If you are having misgivings, there is probably a reason why. The buyer doesn't sound like he is entirely comfortable either. This is why it is useful to have a trainer involved in the negotiations. They can help to bridge the communication gap. The buyer may not invite his trainer into the conversation, but you don't have much to lose by making the suggestion when the communications become strained and you are thinking about bailing.

                If things move forward and money changes hands, I would have a solid contract, that clearly states the buyer loses all funds if he is late with any payments. The contract would require the buyer purchase insurance and the contract would state the horse's registration status.

                It is really up to you if you want to pull the plug on the sale. Only you can make that decision. But be honest with the buyer. You only have one reputation, you wouldn't want to sully it with a lie that the horse is leaving for training when it isn't, or there is another buyer when there isn't. You can simply say, "I don't think this is the horse for you. I cannot guarantee she will be upgraded in status at the next inspection and I know that is important to you. I would suggest if you are desirous of a Ster mare that you buy one that has already been approved at that level. Here are a couple of breeders/owners I can recommend who have Ster mares."

                To be honest, you don't need a reason for pulling out of a sale but buyers often want one and we often feel obliged to give one. If you pull out of a sale, nothing you can say will make it sunshine and butterflies. Just pick a reason, state it calmly and repeat as necessary, until the buyer accepts that you aren't changing your mind.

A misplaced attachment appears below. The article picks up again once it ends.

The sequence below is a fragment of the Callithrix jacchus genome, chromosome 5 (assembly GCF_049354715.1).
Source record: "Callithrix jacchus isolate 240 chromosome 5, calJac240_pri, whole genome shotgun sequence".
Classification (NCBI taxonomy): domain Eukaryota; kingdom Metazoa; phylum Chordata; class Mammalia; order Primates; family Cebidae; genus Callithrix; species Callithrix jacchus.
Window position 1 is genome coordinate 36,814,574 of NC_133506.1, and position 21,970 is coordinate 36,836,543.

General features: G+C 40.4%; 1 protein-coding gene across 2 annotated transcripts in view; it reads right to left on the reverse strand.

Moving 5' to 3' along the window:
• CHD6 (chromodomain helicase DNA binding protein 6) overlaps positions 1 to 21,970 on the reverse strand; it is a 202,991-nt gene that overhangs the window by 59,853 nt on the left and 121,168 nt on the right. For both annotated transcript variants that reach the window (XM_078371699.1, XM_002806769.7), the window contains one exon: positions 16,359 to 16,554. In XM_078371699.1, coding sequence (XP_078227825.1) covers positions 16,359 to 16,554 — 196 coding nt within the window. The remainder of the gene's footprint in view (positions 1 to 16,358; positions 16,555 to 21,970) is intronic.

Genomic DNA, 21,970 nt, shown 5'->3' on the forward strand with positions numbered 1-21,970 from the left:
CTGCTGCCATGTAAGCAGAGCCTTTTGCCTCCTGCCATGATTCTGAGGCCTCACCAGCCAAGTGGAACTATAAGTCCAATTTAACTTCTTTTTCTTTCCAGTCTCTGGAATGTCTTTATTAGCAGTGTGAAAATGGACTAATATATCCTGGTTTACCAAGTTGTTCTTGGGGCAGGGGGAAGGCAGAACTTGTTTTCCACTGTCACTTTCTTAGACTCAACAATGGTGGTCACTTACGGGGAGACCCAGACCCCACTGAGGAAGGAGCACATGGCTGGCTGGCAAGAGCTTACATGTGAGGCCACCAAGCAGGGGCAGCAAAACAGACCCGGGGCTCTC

Let me digress for a moment. I had a professional couple interested in a talented but quirky horse. He could be a little hot and the potential buyer rode him beautifully. It was a great match, or so I thought. We agreed on price but after some foot dragging, the buyers came back and tried to haggle the price down. Then they wanted to make payments. Then they wanted free board. The list went on. I wasn't feeling great about the buyers at this point but I felt obliged to keep my word and sell them the horse if they could meet the original terms. When I refused to accept payments or board the horse for free, the husband became loud and briefly suggested I wasn't honest. I calmly told him if he thought I was dishonest, he shouldn't want to do business with me and I didn't want to do business with him. He quickly realized his bullying had backfired and he tried to resurrect the deal. His wife even called and gave me her sob story about the horse being her Christmas present. But the bed was made and the horse went to a different home; for a better price I might add.